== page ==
The Origins of Norouz
Among all societies, there are seasonal, ancient, and methodological rites, religious rituals, national and patriotic feast, family occasion, and so on. The first group of festivities, namely ancient and methodological ones, are inherited from the ancient times and surrounded by fables and myths. The passage of time, even though leaving its mark on many of the details, has hardly altered their essence or destroyed their content. Norouz falls in this group of ancient feasts and is celebrated as one of such festivities in ten countries which include Iran, Afghanistan, Azerbaijan, India, Kazakhstan, Kyrgyzstan, Pakistan, Tajikistan, Turkey, and Uzbekistan.
To know the origin of Nowruz, it may be stated that the invention of the Solar Calendar was a major step forward in the process of understanding time and having foreknowledge of the intervals between springs, summer, autumn, and winter. Norouz is the name given to the first day of the first month of Solar Calendar, Farvardin, which coincides with March 21st, the beginning of the spring and the other at the outset of autumn were the two significant origins for the greatest feast, Norouz.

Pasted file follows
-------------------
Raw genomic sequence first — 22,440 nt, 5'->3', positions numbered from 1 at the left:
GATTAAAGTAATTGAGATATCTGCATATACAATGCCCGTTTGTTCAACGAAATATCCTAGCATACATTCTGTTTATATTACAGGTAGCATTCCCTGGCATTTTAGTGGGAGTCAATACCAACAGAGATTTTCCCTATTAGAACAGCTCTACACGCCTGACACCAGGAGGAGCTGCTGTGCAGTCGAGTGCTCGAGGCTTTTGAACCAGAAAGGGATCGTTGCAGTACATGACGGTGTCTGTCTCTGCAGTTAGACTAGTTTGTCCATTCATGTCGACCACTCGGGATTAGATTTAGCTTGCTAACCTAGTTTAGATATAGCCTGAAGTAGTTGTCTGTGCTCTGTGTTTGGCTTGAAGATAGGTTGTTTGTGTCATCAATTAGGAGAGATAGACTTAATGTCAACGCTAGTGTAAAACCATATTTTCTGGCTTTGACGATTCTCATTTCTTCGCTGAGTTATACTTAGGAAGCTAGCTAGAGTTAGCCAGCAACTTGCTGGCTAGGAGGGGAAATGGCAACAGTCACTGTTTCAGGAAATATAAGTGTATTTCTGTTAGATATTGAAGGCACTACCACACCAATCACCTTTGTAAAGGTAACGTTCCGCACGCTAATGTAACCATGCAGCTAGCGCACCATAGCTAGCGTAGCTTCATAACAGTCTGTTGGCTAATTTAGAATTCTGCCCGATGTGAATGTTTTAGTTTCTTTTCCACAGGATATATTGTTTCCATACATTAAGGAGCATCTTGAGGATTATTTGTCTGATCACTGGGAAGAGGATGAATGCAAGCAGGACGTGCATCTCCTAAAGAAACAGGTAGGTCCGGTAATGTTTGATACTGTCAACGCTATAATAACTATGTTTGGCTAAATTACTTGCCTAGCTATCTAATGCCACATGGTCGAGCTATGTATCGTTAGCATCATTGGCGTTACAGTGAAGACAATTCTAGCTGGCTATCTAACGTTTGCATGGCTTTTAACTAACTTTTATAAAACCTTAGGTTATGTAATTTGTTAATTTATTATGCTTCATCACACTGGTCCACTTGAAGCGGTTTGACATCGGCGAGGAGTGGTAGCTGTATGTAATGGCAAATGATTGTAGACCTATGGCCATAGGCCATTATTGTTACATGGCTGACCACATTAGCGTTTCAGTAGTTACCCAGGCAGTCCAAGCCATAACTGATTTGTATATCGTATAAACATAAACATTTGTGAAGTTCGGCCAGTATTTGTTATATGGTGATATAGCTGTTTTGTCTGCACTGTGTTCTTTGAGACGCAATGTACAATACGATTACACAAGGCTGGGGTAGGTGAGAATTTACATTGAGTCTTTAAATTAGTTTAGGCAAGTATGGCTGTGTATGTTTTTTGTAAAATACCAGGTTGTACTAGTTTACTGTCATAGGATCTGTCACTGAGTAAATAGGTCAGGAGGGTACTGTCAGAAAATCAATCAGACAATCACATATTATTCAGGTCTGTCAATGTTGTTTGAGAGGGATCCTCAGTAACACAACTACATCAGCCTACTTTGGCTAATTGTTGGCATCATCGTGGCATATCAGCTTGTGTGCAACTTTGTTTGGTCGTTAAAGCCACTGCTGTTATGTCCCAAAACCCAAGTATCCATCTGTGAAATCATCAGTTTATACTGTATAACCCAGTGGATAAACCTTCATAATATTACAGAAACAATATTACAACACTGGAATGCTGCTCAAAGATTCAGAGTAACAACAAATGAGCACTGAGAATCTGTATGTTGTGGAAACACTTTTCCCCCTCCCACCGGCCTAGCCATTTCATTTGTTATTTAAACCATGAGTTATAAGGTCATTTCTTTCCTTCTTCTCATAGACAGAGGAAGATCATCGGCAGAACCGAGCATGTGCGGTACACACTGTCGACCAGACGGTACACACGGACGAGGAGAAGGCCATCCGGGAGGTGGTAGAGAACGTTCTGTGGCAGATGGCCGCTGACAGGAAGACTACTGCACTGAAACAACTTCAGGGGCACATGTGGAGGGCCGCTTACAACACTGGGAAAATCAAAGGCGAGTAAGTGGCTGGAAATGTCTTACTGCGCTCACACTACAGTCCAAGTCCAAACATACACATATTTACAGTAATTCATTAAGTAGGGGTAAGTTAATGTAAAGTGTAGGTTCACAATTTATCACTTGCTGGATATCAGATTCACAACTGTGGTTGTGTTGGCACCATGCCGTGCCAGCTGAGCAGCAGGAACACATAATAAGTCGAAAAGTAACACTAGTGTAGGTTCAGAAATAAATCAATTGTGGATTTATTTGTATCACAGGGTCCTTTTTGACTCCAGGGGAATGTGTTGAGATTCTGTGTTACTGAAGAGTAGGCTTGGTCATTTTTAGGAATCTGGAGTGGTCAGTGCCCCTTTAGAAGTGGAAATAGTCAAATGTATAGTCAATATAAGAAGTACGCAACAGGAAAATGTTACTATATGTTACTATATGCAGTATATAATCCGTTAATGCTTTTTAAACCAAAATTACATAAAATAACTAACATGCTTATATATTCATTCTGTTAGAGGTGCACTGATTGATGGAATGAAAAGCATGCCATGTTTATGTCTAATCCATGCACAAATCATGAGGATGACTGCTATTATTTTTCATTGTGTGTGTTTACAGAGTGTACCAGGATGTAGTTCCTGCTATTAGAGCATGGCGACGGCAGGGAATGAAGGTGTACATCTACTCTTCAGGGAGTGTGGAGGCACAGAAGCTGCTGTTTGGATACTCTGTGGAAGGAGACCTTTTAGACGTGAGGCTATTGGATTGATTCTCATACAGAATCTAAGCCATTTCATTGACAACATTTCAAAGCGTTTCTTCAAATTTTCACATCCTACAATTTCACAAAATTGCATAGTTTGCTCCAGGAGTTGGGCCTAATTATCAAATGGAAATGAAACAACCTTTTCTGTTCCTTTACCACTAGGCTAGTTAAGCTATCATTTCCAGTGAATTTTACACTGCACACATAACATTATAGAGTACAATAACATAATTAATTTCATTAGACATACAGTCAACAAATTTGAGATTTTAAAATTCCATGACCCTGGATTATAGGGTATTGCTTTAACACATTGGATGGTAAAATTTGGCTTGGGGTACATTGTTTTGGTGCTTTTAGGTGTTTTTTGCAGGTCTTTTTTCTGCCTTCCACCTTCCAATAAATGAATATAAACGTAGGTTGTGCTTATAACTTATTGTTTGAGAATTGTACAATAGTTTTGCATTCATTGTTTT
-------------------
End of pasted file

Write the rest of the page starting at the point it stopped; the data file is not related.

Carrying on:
Norouz was in fact honored as the symbol of fire and was celebrated as the seventh great feast of the year and it was known as the New Day. The reason is that Norouz is the symbol of hope and the day which brought with it happiness to a man who was tired of and challenged by the "mixed universe" and gave him new courage and capability. The ancient ceremony of Norouz is beyond the call of refreshing the memory of a long-standing civilization. In fact, it is a tie between the past, present, and future. It is said that ancient feasts are directly rooted in culture, history, geography, and religious and moral fabric of society. According to the ancient tales and narratives, creation, the fall of Adam, and the prophetic mission of Prophet Mohammad (PBUH) have all taken place at Norouz. Also, the ancient people believed that along with the renaissance in nature, the souls of the dead return to the material world and spend a couple of days among their relatives. All the factors aforementioned have caused Norouz to be a long-standing and enduring ceremony in the course of time in southwestern Asia and it is thus celebrated joyously to express gratitude for all the blessings God has granted. These nations celebrate the arrival of the New Year in the form of colorful ceremonies resting upon their own religious, cultural, and historical backgrounds.
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